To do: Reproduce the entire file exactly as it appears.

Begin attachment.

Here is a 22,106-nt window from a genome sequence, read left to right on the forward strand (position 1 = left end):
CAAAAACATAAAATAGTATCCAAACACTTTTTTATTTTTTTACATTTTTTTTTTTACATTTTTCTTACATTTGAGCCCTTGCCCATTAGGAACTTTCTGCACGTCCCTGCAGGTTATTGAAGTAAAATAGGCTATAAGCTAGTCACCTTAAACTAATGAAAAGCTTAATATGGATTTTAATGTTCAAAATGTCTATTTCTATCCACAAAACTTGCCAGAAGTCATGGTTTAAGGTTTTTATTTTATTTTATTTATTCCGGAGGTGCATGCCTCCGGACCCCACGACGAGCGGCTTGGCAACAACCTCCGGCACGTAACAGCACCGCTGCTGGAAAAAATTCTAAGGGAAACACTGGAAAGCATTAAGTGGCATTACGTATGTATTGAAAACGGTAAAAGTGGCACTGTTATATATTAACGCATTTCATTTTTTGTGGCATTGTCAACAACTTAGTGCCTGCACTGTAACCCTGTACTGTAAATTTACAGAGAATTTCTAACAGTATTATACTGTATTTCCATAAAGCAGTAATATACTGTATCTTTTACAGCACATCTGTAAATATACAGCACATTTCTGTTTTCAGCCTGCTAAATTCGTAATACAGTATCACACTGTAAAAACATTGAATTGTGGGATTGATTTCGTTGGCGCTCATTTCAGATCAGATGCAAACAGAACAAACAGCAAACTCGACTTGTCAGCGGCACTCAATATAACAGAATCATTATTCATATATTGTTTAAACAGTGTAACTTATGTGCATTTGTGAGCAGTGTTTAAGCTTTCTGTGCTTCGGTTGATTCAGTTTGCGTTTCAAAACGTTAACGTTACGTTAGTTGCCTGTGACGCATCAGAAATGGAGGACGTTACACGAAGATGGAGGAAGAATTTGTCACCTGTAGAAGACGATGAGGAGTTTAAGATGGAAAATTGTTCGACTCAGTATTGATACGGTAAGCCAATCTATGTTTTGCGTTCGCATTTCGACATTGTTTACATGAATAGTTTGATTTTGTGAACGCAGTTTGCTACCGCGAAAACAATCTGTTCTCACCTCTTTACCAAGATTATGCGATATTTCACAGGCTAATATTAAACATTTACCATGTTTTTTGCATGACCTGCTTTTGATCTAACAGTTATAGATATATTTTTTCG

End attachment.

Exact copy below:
Here is a 22,106-nt window from a genome sequence, read left to right on the forward strand (position 1 = left end):
CAAAAACATAAAATAGTATCCAAACACTTTTTTATTTTTTTACATTTTTTTTTTTACATTTTTCTTACATTTGAGCCCTTGCCCATTAGGAACTTTCTGCACGTCCCTGCAGGTTATTGAAGTAAAATAGGCTATAAGCTAGTCACCTTAAACTAATGAAAAGCTTAATATGGATTTTAATGTTCAAAATGTCTATTTCTATCCACAAAACTTGCCAGAAGTCATGGTTTAAGGTTTTTATTTTATTTTATTTATTCCGGAGGTGCATGCCTCCGGACCCCACGACGAGCGGCTTGGCAACAACCTCCGGCACGTAACAGCACCGCTGCTGGAAAAAATTCTAAGGGAAACACTGGAAAGCATTAAGTGGCATTACGTATGTATTGAAAACGGTAAAAGTGGCACTGTTATATATTAACGCATTTCATTTTTTGTGGCATTGTCAACAACTTAGTGCCTGCACTGTAACCCTGTACTGTAAATTTACAGAGAATTTCTAACAGTATTATACTGTATTTCCATAAAGCAGTAATATACTGTATCTTTTACAGCACATCTGTAAATATACAGCACATTTCTGTTTTCAGCCTGCTAAATTCGTAATACAGTATCACACTGTAAAAACATTGAATTGTGGGATTGATTTCGTTGGCGCTCATTTCAGATCAGATGCAAACAGAACAAACAGCAAACTCGACTTGTCAGCGGCACTCAATATAACAGAATCATTATTCATATATTGTTTAAACAGTGTAACTTATGTGCATTTGTGAGCAGTGTTTAAGCTTTCTGTGCTTCGGTTGATTCAGTTTGCGTTTCAAAACGTTAACGTTACGTTAGTTGCCTGTGACGCATCAGAAATGGAGGACGTTACACGAAGATGGAGGAAGAATTTGTCACCTGTAGAAGACGATGAGGAGTTTAAGATGGAAAATTGTTCGACTCAGTATTGATACGGTAAGCCAATCTATGTTTTGCGTTCGCATTTCGACATTGTTTACATGAATAGTTTGATTTTGTGAACGCAGTTTGCTACCGCGAAAACAATCTGTTCTCACCTCTTTACCAAGATTATGCGATATTTCACAGGCTAATATTAAACATTTACCATGTTTTTTGCATGACCTGCTTTTGATCTAACAGTTATAGATATATTTTTTCG